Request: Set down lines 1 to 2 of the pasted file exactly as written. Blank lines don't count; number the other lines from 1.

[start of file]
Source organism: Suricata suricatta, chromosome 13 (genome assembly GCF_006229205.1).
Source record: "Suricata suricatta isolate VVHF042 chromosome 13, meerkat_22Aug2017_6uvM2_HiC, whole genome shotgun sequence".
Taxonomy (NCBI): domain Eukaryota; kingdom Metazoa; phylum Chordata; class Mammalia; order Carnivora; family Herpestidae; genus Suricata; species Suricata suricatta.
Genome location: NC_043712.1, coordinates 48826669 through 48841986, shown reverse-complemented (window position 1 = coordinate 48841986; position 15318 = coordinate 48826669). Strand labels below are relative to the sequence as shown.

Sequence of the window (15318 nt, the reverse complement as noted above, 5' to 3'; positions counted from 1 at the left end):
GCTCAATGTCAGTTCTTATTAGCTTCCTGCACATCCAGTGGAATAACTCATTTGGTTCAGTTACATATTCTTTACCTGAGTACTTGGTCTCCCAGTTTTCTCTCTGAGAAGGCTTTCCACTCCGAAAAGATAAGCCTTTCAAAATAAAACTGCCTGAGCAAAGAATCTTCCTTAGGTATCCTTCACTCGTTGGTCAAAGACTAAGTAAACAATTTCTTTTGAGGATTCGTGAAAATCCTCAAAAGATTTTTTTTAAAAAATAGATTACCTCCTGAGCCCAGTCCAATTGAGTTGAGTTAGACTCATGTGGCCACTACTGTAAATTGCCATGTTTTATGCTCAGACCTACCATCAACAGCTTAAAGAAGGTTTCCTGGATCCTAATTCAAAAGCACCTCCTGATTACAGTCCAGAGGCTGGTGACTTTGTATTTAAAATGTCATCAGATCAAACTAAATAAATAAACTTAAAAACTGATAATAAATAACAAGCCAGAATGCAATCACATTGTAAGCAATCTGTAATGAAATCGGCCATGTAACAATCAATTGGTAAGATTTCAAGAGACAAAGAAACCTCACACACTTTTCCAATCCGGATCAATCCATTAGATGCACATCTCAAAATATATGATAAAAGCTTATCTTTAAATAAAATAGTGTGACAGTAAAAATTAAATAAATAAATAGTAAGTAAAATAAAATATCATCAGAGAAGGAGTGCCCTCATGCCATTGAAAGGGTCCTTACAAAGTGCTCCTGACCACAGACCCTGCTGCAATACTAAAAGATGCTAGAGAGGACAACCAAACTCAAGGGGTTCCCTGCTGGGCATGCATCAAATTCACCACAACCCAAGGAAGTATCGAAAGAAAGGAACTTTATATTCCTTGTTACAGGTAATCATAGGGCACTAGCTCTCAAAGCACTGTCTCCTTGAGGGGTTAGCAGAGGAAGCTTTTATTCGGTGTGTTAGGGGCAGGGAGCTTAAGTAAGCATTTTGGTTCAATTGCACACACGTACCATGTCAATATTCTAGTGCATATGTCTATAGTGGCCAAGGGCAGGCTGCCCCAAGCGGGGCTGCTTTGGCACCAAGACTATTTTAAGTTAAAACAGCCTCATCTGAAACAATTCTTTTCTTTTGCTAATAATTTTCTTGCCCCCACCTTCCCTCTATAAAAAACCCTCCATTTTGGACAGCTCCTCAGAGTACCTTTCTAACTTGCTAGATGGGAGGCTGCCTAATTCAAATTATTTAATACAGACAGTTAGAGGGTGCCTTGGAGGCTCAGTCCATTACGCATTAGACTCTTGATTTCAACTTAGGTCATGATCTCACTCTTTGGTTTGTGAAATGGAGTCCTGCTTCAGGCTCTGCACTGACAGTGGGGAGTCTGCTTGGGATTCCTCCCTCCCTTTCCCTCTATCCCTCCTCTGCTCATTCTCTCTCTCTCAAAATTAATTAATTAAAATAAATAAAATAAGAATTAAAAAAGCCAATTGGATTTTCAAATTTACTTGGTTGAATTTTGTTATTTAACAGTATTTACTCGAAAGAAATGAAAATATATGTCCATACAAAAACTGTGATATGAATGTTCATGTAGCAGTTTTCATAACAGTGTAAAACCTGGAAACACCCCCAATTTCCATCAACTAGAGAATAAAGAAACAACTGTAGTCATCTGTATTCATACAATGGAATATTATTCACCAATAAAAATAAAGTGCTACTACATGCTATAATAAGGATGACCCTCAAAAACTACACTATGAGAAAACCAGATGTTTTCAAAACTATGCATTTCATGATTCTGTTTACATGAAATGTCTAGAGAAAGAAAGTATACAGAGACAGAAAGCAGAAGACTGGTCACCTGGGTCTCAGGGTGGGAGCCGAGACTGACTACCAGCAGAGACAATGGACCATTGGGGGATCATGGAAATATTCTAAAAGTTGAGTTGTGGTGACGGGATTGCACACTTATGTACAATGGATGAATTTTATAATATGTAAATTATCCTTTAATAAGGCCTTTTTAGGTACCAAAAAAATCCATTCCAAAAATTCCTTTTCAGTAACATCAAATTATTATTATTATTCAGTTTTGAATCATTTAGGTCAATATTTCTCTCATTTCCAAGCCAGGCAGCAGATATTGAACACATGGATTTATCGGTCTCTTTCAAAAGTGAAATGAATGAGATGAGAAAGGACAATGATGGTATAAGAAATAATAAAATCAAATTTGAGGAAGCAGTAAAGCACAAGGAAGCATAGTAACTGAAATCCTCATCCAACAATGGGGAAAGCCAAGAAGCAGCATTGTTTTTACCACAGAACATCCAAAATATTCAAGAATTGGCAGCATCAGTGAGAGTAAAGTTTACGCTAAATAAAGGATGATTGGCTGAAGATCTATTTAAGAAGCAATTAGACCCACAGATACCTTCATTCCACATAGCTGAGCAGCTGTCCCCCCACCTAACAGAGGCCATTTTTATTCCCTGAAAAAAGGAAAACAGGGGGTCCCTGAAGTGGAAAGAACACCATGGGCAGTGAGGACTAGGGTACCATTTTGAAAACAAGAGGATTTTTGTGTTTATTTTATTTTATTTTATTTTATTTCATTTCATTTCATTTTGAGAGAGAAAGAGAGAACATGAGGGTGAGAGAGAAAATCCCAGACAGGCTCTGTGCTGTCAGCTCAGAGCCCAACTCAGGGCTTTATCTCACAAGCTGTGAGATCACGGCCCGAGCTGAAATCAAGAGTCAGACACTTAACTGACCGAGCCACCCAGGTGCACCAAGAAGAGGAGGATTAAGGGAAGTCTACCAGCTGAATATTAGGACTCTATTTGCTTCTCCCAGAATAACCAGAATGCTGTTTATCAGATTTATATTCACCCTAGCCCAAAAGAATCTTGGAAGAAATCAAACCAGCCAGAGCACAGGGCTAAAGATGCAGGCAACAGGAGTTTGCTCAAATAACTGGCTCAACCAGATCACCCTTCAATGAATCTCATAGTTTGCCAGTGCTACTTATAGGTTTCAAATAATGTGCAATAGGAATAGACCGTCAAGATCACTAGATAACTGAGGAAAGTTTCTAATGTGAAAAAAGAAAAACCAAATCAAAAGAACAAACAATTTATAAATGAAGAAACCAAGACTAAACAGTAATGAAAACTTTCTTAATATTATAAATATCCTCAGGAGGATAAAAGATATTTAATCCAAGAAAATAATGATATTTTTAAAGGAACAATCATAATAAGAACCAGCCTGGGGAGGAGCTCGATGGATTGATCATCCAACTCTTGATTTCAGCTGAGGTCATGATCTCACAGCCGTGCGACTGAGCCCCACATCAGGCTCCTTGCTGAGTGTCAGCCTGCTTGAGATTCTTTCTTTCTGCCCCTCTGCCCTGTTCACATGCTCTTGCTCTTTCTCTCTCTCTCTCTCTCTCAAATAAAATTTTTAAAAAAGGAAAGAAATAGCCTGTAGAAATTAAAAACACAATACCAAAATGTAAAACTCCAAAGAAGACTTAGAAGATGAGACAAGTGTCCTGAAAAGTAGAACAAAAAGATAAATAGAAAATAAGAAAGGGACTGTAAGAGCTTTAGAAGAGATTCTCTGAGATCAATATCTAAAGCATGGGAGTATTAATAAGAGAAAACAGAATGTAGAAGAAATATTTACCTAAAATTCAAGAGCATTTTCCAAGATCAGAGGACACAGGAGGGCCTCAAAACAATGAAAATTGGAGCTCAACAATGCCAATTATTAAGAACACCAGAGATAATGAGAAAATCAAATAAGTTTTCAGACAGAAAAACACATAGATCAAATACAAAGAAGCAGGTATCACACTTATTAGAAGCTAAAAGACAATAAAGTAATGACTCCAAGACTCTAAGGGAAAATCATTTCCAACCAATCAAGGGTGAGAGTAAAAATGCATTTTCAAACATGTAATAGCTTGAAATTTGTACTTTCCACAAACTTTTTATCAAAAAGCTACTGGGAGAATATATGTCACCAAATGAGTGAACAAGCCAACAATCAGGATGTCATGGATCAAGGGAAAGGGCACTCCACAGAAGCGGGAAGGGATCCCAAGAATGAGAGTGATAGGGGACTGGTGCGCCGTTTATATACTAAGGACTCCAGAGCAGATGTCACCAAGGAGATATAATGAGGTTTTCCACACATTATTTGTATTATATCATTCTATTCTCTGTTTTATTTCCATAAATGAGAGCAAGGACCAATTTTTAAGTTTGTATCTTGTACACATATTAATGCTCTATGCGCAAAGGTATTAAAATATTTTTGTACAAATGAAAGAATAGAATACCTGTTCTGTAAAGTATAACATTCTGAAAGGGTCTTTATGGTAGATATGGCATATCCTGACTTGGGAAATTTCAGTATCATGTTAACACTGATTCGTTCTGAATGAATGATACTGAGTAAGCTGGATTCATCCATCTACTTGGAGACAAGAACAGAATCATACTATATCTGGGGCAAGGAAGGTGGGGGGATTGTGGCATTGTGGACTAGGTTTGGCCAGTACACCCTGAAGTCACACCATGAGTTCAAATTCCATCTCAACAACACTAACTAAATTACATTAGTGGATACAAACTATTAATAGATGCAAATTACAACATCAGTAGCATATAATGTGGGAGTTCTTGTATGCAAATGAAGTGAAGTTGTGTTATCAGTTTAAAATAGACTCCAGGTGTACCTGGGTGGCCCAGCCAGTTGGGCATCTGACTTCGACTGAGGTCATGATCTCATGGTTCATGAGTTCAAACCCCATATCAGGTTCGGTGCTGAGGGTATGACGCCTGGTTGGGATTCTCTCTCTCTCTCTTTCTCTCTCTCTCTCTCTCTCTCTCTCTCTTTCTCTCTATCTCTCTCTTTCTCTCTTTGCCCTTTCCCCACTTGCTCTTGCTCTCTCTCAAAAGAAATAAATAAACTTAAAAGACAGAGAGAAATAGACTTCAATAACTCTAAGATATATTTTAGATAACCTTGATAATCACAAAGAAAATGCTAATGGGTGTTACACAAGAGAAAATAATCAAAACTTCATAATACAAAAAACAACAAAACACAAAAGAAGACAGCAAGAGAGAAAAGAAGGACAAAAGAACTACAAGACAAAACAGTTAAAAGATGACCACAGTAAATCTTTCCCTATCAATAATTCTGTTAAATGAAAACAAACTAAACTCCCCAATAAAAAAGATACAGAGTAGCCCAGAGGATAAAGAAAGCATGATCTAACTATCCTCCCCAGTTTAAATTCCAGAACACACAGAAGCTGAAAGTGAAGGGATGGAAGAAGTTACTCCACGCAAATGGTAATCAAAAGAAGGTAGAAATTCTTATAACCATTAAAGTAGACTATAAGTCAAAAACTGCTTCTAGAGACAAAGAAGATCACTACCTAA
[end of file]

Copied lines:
Source organism: Suricata suricatta, chromosome 13 (genome assembly GCF_006229205.1).
Source record: "Suricata suricatta isolate VVHF042 chromosome 13, meerkat_22Aug2017_6uvM2_HiC, whole genome shotgun sequence".